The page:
Dr. Stardust, Or: How I Learned to Stop Worrying and Love the Bowie

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If someone were to write my biography, it could easily be divided in chapters according to my obsessions. Some come and go quickly, others resurface after a period of dormancy. A special few never really go away completely. Regardless, where some people may be able to simply enjoy a musician, actor, historical figure/era, or movie, I become consumed by them. I study liner notes, memorize lines, and read every interview and biographical note I can find. “Fan” doesn’t seem like quite strong enough a word once I’ve become wrapped up in something. In the words of Mandella, beleaguered BFF to the cantankerous Kat in 10 Things I Hate About You, I’m “more than a fan, we’re involved.

As of Saturday, I am involved with David Bowie.

This statement comes as a bit of a shock to me, even as I sit here wearing a t-shirt with the Thin White Duke’s face plastered across the front and having listened to a freshly downloaded copy of his latest 59-song career retrospective compilation constantly through the week. Teenage Me would never have uttered such a statement, and telling her that 30-Something Me would someday declare allegiance to Ziggy Stardust would have been met with disbelief and maybe even some disappointment.

Bowie has been a certifiable icon for the entirety of my existence. It’s not as if I was somehow unaware of him until now. For the first half of my life, Bowie existed simply as fact of life.  He was there, creating music, showing up on MTV, popping up on the radio and silver screen from time to time.  On some level, I suppose, I appreciated his contribution to music and pop culture, but didn’t really spend much time considering him or his impact. But sometime in the 90s, as my teenage self struggled to navigate what I decided was cool, I was forced to swear allegiance for or against Bowie.

As a dedicated alternateen of the grunge persuasion, Bowie was among the godfathers of influence I was expected to worship along with the idols of the day. But love of Bowie came with rules: You had to like 70s Bowie. “Space Oddity,” “Life on Mars?” “Diamond Dogs“—these were acceptable songs. Because who could admit to liking Mick Jagger duet “Dancing in the Street” in all its silliness along with Nirvana and Nine Inch Nails? Kurt Cobain chose to cover “The Man Who Sold the World” on Unplugged, after all, not “Modern Love.” But this that’s where the problem lay: I didn’t like 70s Bowie. Even with my newfound love, it’s still not my favorite era. I like 80s Bowie. “Let’s Dance.” (Put on your red shoes and dance the blues!) “Fashion.” (Turn to the left!) “Magic Dance.” (You remind me of the babe!) Yes, please.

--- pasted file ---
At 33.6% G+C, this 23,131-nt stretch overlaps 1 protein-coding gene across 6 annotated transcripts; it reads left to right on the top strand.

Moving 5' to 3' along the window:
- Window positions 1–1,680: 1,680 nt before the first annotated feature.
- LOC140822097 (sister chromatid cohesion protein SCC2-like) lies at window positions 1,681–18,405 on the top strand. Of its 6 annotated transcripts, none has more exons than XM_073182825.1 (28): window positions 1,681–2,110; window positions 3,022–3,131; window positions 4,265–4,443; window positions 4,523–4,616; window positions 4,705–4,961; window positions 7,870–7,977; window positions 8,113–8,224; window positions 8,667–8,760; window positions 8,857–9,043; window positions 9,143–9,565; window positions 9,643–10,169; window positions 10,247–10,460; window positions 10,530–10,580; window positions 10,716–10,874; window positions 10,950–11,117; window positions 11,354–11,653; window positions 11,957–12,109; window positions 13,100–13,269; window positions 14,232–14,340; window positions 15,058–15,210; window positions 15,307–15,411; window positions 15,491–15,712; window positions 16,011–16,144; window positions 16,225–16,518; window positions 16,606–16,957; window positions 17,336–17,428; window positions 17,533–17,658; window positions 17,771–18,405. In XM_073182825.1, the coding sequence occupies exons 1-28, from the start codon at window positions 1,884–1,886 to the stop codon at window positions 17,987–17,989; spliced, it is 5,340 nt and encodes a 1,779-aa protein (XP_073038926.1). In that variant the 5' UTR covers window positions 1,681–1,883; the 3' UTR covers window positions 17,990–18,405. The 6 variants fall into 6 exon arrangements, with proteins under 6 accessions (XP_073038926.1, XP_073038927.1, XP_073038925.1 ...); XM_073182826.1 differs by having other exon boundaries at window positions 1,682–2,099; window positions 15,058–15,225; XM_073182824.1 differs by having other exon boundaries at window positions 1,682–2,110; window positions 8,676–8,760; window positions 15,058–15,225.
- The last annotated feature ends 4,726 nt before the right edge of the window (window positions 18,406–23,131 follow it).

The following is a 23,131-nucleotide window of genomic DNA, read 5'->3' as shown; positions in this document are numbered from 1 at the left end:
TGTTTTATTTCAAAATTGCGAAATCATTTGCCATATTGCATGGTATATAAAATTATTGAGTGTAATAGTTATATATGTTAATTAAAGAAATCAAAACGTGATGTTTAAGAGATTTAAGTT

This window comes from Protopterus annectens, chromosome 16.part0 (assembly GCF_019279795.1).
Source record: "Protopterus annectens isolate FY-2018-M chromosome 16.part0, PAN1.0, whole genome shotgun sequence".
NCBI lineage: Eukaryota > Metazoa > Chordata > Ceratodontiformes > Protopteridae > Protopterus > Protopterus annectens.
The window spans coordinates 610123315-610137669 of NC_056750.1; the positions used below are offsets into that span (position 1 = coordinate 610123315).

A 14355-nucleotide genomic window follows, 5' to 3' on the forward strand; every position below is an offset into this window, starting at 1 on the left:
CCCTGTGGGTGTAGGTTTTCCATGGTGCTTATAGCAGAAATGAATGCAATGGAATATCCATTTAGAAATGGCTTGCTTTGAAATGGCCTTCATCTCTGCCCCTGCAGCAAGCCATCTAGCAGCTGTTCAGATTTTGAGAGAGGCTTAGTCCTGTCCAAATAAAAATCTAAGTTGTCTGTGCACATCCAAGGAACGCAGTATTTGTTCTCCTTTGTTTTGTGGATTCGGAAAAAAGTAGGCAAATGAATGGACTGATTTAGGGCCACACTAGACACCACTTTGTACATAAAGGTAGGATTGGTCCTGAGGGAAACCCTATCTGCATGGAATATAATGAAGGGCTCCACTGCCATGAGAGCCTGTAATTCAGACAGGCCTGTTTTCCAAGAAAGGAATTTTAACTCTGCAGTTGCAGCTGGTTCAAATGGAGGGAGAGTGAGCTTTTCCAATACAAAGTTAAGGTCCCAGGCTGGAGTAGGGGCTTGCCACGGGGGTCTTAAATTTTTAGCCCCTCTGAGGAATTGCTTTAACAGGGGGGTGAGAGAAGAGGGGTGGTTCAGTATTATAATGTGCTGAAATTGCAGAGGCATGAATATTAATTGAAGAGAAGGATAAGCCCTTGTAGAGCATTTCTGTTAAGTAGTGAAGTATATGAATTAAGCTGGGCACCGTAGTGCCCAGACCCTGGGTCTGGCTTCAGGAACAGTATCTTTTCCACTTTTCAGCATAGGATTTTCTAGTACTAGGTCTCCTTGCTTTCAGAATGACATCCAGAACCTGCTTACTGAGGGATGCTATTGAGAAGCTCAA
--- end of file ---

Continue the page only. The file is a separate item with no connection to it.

Rather than fake a love for “acceptable” early-era Bowie, I chose instead to say that I hated him. It was perhaps, on some level, a subconscious effort to be even edgier than the edgy crowd I strove to be a part of. When “Little Wonder” started popping up on my favorite alternative station alongside the new Bush and Soundgarden tracks, I wrote it off as a desperate attempt by a washed-up star to sound like what the kids were listening to now and remain relevant. (I was totally on board with the Alexander McQueen-designed Union Jack jacket Bowie donned on the cover of 1997 album Earthling, however. I have also since come around to “Little Wonder” and other 90s Bowie songs.)

What I failed to recognize is that, really, Bowie never stopped being relevant. I just wasn’t secure enough realize it.

After years of more indifference since I shed my alternative-only music snobbery in the early 2000s, Bowie suddenly forced his way into my life again. The “David Bowie Is…” exhibit began its only U.S. run in my adopted hometown of Chicago this fall. Living multiple states away now, I made note of the fact, but didn’t give it much consideration. “That would probably be pretty cool,” I thought, more as a museum nerd than as a music fan. But then my bestie went and spoke of it as if it were a religious experience. I swooned over the merchandise available on the museum website. So, I thought, maybe I’d try to check it out when I returned to Chicago for New Year’s. As luck (good and bad) would have it, that was the exhibit’s final weekend at the Museum of Contemporary Art. By the grace of the music gods, I was able to snag a ticket due to fabulous mix of wonderful friends, changed plans, museum membership privileges, and the providence of bringing it up at just the right time.